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Photo: Pansy

General description

Modern Pansies are cultivated from Heartsease (Viola tricolor), a small European wildflower called Johnny Jump Up in North America. Modern horticulturists have developed a wide range of Pansy flower colors and bicolors including yellow, gold, orange, purple, violet, red, white, and even black (very dark purple). Pansies typically display large showy face markings.

Pansies produced for the bedding market
Pansies are generally hardy plants and will survive freezing temperatures even during their blooming season. Plants grow well in sunny or partially sunny positions in well-draining soils. Pansies are normally biennials. The first year plant produces greenery, and bears flowers and seeds in its second year of growth. Afterwards, the plant dies like an annual. Because of selective human breeding, most garden Pansies bloom the first year, some in as little as nine weeks after sowing.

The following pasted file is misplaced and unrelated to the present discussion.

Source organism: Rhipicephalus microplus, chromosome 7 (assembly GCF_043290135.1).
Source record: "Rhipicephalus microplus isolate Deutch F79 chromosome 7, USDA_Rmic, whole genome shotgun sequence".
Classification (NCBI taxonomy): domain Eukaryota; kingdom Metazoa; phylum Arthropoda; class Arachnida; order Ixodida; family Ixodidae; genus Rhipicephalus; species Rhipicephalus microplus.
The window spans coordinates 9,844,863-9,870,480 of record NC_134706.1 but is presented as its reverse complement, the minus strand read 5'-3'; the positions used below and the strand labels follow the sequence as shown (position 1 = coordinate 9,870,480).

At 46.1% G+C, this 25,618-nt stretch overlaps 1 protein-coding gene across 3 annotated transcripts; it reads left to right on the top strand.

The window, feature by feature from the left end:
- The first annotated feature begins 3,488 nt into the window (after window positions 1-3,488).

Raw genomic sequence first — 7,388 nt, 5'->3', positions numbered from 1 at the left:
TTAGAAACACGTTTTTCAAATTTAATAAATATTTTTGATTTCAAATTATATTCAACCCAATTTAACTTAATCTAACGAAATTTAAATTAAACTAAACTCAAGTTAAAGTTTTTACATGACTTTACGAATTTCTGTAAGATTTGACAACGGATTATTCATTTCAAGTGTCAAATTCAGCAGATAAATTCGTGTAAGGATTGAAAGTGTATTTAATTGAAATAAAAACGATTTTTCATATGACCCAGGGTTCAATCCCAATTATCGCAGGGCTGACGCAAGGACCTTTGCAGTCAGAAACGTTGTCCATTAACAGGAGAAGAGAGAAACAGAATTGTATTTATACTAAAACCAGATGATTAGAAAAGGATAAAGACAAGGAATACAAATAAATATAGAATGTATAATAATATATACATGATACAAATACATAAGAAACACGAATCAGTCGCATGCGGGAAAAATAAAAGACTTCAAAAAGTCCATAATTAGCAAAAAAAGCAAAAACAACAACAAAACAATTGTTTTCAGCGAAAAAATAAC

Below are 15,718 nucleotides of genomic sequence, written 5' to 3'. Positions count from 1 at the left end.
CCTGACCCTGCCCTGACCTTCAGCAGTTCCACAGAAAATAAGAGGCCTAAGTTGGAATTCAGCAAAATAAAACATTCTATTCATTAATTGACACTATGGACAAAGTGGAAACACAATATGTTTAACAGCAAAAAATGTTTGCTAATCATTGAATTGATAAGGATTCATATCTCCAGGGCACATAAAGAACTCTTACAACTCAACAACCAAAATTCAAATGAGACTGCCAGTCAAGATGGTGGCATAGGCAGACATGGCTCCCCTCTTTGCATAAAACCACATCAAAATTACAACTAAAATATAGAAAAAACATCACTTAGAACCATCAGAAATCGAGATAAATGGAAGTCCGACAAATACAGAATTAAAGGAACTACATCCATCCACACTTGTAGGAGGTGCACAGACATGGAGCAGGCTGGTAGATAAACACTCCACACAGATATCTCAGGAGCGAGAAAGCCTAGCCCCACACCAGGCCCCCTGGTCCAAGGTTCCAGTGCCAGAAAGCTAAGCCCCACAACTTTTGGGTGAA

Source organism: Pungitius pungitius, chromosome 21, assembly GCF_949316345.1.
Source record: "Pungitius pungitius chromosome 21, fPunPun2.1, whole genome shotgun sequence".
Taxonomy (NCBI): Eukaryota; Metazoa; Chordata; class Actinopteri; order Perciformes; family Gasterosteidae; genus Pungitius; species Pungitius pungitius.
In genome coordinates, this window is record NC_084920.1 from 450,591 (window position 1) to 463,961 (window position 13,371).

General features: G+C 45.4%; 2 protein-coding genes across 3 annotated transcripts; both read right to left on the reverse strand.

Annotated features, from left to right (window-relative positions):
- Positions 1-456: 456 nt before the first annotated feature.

They can be grown as short-lived perennials but are usually treated as biennials or annuals because they become leggy as they age. Plants will grow up to nine inches (23 cm) in height with flowers measuring two to three inches (about 6 cm) in diameter, though smaller and larger flowering cultivars are available.

Plant requirements

This plant has no description yet.

Maintenance

This plant has no description yet.

Practical use

The pansy is used in phytotherapy.

Properties

Height
20 - 30 cm
Color
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Sunlight
Full sun
Partial shade
Moisture
Well-drained
Moist but well-drained